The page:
The unions are also calling for the rollout of vaccinations for pupils, if approved by the vaccine advisory board, following the UK regulator’s view that the Pfizer jab is safe for those aged 12 and over.
Unions want masks to return to class Credit: Scott Heppell/PA Wire

Covid patients in intensive care in Northern Ireland hits zero

Tribute has been paid to healthcare workers as the confirmed number of Covid-19 patients in intensive care in Northern Ireland dropped to zero.

Deputy First Minister Michelle O’Neill said it is the first time the number has been zero in ten months.

On Tuesday there were 15 confirmed Covid-positive patients in the region’s hospitals. None were described in Department of Health data as being confirmed in ICU beds. No further deaths of patients who had tested positive were reported on Tuesday.

Ms O’Neill expressed her thanks to healthcare workers and also encouraged the public to continue playing their part:

Latest UK Covid figures: 13 deaths and just over 6,000 cases

Another 13 people have died within 28 days of testing positive for Covid-19 as of Tuesday, bringing the UK total to 127,854.

Government also show that, as of 9am on Tuesday, there had been a further 6,048 lab-confirmed cases in the UK.

Official data up to June 7 shows that of the 68,800,879 jabs given in the UK so far, 40,573,517 were first doses – a rise of 112,941 on the previous day.

Some 28,227,362 were second doses, an increase of 306,068.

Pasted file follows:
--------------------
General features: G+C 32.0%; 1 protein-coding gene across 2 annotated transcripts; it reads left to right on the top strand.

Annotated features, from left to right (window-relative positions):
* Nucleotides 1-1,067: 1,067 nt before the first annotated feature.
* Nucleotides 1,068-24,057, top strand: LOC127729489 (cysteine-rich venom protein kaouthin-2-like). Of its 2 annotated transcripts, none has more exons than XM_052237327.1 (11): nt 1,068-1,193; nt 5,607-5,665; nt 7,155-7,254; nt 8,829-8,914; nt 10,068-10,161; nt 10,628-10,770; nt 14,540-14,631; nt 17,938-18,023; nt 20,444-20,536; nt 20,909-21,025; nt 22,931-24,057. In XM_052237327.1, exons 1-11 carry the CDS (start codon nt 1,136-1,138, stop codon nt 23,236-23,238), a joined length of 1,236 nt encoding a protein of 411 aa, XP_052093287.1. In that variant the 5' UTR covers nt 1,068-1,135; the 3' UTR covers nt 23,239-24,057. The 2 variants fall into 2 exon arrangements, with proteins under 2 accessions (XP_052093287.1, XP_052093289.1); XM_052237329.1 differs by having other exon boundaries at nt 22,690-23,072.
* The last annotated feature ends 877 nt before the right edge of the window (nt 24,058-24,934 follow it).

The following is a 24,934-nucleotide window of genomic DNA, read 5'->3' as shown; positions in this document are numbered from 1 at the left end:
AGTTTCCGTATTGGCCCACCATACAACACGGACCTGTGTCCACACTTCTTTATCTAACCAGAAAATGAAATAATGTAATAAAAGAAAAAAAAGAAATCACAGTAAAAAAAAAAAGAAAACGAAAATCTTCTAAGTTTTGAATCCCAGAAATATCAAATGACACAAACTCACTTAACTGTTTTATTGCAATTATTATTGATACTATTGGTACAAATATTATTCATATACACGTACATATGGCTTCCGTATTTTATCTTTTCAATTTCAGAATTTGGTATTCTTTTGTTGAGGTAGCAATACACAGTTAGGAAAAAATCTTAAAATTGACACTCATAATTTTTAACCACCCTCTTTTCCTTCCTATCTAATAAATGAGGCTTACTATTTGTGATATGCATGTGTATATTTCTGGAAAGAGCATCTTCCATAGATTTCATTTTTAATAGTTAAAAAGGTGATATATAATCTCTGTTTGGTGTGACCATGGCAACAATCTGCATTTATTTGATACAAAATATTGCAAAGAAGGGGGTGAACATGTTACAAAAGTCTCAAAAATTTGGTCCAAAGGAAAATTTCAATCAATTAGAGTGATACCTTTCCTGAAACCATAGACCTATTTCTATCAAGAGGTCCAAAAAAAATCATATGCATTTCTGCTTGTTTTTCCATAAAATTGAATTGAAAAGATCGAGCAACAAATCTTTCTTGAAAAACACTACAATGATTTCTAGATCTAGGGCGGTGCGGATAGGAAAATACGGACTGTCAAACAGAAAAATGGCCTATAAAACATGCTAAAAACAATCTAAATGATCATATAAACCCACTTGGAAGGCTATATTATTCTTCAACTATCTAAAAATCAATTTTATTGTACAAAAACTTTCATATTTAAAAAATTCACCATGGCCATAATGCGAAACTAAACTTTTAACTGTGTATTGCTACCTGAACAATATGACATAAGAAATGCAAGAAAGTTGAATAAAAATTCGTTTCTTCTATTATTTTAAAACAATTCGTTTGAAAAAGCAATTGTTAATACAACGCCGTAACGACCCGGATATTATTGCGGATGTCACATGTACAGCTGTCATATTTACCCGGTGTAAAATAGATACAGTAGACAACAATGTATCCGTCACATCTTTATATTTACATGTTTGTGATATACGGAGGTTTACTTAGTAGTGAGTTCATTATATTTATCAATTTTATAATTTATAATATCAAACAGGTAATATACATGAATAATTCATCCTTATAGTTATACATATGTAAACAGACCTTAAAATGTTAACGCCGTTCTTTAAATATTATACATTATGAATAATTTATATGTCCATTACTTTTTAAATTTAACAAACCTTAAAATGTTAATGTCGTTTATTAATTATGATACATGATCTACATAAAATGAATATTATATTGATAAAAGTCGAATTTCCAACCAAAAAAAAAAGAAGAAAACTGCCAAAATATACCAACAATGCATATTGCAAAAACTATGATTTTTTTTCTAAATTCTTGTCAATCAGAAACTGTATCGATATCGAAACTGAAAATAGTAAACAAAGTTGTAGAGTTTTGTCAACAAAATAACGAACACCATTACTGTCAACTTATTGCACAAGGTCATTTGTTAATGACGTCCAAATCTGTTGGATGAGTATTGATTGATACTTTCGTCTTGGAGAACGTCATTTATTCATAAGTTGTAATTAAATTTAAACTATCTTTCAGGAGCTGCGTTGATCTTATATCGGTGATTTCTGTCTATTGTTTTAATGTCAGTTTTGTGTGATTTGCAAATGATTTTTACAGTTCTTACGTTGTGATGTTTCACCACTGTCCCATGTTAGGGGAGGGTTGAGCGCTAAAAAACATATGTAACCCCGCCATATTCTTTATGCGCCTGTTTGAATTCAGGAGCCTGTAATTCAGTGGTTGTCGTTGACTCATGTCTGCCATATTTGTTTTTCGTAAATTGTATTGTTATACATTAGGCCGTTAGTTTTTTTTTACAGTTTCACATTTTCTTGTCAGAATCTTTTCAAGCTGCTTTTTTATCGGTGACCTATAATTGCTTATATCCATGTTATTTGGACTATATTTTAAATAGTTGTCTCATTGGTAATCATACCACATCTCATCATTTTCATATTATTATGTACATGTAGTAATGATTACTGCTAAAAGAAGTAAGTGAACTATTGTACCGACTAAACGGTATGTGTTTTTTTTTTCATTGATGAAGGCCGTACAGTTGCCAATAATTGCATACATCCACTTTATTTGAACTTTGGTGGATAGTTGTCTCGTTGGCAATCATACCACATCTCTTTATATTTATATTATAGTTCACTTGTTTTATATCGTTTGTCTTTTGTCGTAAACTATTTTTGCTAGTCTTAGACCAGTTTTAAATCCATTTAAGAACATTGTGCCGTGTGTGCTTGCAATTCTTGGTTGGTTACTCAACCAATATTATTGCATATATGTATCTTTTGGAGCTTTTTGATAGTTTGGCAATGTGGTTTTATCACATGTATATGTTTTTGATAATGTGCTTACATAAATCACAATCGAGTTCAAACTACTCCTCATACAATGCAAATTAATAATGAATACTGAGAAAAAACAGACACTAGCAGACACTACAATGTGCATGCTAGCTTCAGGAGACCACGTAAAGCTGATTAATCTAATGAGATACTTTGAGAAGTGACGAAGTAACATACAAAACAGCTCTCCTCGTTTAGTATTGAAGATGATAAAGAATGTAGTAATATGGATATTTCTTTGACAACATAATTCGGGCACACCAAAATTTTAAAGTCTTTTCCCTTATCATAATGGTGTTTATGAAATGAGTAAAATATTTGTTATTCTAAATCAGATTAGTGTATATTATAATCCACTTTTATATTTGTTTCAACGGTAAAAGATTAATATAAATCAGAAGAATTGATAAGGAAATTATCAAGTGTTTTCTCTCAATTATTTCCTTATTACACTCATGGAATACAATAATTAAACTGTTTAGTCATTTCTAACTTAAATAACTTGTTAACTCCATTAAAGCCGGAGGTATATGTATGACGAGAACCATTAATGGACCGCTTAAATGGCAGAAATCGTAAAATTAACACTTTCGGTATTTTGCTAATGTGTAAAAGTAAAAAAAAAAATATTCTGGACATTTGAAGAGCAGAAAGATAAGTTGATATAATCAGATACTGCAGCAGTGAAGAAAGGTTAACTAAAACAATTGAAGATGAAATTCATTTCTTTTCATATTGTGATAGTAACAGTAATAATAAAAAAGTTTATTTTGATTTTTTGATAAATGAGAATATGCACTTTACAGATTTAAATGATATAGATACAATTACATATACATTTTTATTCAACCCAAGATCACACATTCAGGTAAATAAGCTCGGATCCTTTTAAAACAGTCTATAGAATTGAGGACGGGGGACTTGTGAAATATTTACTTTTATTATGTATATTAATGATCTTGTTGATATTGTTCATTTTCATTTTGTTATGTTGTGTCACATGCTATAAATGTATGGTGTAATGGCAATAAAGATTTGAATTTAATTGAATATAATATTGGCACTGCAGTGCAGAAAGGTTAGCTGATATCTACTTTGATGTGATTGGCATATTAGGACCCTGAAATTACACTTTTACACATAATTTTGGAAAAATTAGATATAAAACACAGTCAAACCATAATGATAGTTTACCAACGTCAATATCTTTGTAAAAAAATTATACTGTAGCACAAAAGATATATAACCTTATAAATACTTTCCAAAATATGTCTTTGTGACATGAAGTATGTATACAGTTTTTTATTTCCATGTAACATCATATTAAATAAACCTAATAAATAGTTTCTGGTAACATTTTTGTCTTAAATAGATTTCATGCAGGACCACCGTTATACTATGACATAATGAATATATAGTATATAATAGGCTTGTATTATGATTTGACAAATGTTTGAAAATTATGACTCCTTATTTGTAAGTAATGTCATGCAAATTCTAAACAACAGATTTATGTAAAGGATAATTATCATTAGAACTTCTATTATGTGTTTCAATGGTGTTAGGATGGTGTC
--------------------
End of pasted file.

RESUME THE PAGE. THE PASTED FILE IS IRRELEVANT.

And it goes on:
$1.3bn injection for Africa vaccine rollout

One of the world’s largest foundations will spend $1.3 billion over the next three years to acquire and deliver Covid-19 vaccines for more than 50 million people in Africa, Sarah Newey writes.

It’s a first-of-its-kind effort for a Western nonprofit to bolster Africa’s lagging vaccination campaign amid widespread fears of a third wave of infections on the continent.

The announcement from the Toronto-based Mastercard Foundation, which has more than $39 billion in assets, comes days after the World Health Organization said Africa was encountering an alarming mix of a spike in virus cases and “a near halt” of vaccine shipments.

The delays have been tied to India’s halt on vaccine exports, among other things. The foundation will purchase single-dose Johnson & Johnson vaccines at the discounted rate negotiated by the African Union during its 220 million dose deal with the vaccine manufacturer.

Those vaccines will begin to be delivered to the AU’s 55 member states from July to September, with an option to purchase an additional 180 million doses through next year.
Patients await their vaccinations in Soweto, South Africa Credit: Themba Hadebe/AP

Pfizer to test Covid-19 vaccine in larger group of children below 12

Pfizer has confirmed it will begin testing its Covid-19 vaccine in a larger group of children aged under 12.

The study will enrol up to 4,500 children at more than 90 clinical sites in the United States, Finland, Poland and Spain, the company said.

Based on safety, tolerability and the immune response generated by 144 children in a first phase study of the two-dose shot, Pfizer said it will test a lower dose of 10 micrograms in children aged between five and 11, and 3 micrograms for those aged six months to five-years-old.

The Pfizer/BioNTech jab- has been authorised for use in children as young as 12 in Europe, the United States and Canada. They receive the same dose as adults: 30 micrograms.

Nearly 7 million teens have received at least one dose of the vaccine in the United States, according to the US Centers for Disease Control and Prevention.